At a New York pub, the UK election is the main event
Posted June 9
British expats, vacationers and political geeks packed into the Churchill Tavern in midtown Manhattan on Thursday night to watch the results of Britain's general election roll in.
Only a handful had gathered when polls closed at 5 p.m. ET, a slight satellite delay meant that a Labour Party supporter sitting in the corner of the bar excitedly broke the news of the projected hung parliament 10 seconds before it flashed on the TV screens showing the BBC News channel.
As the work day came to a close, a small crowd grew to more than 100. It was the second time in one day that some bars in the US would be packed with politics, not sports, fans. The testimony of former FBI director James Comey before Congress drew crowds in DC bars earlier in the day.
Vacationers Deb and Neil Smith, from Birmingham, were among the first to arrive. The couple left England before polls opened on Thursday morning but cast a postal vote in advance.
Labour supporters who opposed Brexit, they were pleased by the exit poll and even more pleased they had already exchanged their sterling for dollars after watching the pound drop when when a hung parliament was projected.
"When May called the election it looked like it was going to be a landslide for the Conservatives," Deb said, "but it flipped during the campaign."
The Manchester and London terror attacks during the election campaign put a spotlight on May's time as home secretary when there were cuts to policing and stopped some people from voting for the Conservative, the couple believed.
Sporting a colorful Jeremy Corbyn T-shirt, Colin Kalmbacher didn't have a vote in Thursday's election. An attorney from Fort Worth, Texas, he volunteered for the Bernie Sanders campaign in New Hampshire and hopes America will take note of Labour's performance under Jeremy Corbyn.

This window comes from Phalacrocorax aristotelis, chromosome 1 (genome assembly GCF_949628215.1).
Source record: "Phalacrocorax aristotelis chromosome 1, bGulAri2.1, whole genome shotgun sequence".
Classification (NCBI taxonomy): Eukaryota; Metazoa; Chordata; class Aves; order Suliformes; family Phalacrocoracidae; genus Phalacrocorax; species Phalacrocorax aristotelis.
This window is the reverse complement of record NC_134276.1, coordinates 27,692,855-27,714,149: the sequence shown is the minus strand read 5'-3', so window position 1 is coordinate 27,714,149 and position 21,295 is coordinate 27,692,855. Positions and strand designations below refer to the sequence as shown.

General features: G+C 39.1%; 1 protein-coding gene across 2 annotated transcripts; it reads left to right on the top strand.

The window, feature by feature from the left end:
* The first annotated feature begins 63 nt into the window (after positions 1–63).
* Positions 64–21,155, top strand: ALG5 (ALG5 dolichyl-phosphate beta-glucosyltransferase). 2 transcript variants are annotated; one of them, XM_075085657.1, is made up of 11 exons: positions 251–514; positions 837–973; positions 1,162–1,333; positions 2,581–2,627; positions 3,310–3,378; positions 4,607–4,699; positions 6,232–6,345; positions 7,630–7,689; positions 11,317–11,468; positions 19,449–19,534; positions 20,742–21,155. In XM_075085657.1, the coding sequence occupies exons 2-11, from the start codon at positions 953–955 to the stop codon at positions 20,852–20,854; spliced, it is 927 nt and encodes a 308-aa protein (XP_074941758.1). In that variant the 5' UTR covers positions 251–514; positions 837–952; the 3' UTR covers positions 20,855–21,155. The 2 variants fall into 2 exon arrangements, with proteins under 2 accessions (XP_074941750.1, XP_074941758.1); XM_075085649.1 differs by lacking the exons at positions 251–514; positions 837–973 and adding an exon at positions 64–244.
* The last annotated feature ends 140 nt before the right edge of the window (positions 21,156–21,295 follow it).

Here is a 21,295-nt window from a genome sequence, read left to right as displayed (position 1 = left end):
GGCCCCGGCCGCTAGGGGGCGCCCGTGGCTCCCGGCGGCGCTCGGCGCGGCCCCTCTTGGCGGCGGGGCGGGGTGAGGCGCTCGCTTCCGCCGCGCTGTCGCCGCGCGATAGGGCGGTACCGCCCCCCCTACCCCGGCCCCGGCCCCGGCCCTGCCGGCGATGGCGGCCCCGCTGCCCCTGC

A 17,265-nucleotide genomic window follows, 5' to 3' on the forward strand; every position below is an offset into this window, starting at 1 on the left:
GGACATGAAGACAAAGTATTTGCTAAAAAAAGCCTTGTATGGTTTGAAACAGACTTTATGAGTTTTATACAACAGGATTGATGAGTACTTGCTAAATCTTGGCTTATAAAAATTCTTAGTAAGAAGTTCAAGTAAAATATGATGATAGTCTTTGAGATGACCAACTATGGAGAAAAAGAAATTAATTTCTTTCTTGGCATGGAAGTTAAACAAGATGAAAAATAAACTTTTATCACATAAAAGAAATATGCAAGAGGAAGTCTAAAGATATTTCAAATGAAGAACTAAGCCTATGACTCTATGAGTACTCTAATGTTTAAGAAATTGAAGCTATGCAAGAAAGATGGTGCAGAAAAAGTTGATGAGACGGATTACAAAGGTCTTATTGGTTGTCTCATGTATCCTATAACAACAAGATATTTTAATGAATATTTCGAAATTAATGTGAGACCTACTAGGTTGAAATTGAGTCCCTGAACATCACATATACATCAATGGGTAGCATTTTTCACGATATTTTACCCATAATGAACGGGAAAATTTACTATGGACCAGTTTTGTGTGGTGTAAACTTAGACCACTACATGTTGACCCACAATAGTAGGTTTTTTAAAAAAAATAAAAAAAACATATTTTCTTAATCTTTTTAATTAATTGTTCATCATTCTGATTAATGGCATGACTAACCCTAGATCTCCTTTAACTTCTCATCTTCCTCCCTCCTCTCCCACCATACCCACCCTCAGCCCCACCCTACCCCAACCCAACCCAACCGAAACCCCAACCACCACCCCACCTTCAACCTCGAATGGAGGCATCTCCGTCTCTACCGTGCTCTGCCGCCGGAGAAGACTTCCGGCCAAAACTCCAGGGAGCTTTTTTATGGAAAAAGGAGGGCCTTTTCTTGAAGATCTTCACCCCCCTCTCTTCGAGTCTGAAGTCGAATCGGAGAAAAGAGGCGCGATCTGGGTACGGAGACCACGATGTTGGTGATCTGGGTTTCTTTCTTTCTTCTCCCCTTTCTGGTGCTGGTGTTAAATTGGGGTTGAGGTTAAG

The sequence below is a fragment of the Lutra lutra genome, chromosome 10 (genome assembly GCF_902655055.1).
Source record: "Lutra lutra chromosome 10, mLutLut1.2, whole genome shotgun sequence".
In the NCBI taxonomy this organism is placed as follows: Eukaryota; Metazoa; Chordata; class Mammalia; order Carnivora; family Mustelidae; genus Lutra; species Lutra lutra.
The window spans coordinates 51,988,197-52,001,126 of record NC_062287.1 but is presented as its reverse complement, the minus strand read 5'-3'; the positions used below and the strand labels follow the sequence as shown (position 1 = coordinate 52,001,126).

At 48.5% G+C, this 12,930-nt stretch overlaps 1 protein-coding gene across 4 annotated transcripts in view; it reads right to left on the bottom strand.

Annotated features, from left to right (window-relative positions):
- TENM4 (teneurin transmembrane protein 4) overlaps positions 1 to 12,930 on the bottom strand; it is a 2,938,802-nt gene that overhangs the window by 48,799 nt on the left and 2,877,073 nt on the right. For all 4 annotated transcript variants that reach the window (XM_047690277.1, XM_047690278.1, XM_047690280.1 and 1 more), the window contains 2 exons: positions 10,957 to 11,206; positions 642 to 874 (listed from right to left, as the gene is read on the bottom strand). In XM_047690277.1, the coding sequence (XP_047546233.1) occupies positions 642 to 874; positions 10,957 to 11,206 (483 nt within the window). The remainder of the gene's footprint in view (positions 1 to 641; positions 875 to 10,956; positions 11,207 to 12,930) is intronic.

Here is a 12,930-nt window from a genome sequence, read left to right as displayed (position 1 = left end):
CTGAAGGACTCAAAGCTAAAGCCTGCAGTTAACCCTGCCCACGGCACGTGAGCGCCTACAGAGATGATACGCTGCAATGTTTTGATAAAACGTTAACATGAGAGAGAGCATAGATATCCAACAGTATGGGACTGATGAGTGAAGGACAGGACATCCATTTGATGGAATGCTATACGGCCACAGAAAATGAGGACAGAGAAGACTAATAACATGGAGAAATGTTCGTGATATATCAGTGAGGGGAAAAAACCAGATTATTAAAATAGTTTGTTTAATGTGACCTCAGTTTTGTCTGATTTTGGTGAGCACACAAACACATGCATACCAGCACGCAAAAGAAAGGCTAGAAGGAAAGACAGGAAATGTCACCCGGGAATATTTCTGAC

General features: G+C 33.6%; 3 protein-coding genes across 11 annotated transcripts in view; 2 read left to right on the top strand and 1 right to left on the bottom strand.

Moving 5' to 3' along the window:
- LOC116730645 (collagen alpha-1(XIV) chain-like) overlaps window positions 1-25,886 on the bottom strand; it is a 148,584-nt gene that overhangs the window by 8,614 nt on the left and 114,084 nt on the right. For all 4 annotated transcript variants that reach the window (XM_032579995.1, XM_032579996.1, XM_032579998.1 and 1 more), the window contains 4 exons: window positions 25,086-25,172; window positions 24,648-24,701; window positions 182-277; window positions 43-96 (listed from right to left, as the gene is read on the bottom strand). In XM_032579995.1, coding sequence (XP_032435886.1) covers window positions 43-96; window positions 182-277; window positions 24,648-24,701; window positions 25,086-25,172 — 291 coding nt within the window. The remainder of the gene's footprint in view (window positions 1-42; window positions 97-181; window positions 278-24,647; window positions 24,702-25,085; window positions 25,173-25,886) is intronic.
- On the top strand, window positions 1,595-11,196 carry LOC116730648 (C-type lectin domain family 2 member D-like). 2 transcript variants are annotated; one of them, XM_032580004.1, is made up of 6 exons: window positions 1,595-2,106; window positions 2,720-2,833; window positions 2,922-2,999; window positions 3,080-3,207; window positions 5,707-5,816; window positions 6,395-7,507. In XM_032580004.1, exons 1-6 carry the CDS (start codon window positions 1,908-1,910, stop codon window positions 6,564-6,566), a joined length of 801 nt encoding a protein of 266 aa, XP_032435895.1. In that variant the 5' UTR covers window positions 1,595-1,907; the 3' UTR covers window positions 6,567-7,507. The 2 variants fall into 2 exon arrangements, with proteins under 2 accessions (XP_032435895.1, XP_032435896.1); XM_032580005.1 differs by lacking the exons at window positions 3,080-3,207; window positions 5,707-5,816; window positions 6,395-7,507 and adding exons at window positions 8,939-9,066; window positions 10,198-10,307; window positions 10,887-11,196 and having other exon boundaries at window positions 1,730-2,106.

"You don't have to hide who you are, Bernie," Kalmbacher said, enjoying a Guinness soon after the results of the exit poll were released. "Corbyn and Sanders have a lot in common," he added, "Both are former backbenchers. Both were written off by the establishment. Both were undercut by their own party. Both told they'd do no good in a general election."
Corbyn's solid performance -- at least projected by the exit poll -- should show Americans that an anti-establishment candidate on the left can do well in a general election, "hashtag Bernie would have won," Kalmbacher said.
Loud cheers every time a Labour candidate won a seat indicated that Tories were outnumbered in the Churchill Tavern.
"She'll have to resign," Rob Mackenzie-Smith, a Conservative voter, who has lived in New York for three years, said of Theresa May.
He voted in Thursday's election by proxy -- his mother casting his ballot back home.
"The EU must be laughing," he said of the exit poll, "this is perfect for them, they don't want us to leave." Despite being a Conservative supporter, Rob voted for the UK to remain in the European Union in last year's Brexit referendum, "I was very torn on Brexit, but decided to vote to stay because I knew the chaos it would cause if we left."
He blamed May's campaigning style for the Conservatives' projected loss of seats. "Corbyn showed himself to be a likable character in this campaign. May is smart but not a great campaigner, she's not great on TV and that hurt her."
An American in London
"It's in my personal interest to be against the Conservatives, they are anti-immigration," Bennett Golder, a Democrat from Atlanta, Georgia -- who has lived in London for six years -- told CNN.
On Thursday, he was in New York for work and while he was skeptical of the exit poll projection, he was happy it showed a strong performance for the Labour Party.
"I tend to support candidates I think are electorally viable," he said of his support for Hillary Clinton over Bernie Sanders in last year's Democratic primaries despite being ideologically more aligned with Sanders.
"I was never a big Corbyn supporter but was impressed by Labour's campaign and became a Corbyn believer," he said, "this election was a vanity project for Thesea May and it failed."
"It's good to see the forces of liberalism fighting back against populism," adding, "I want to have a government I can be proud of. Maybe there'll be one in the UK because with Trump and the Republicans there isn't one here."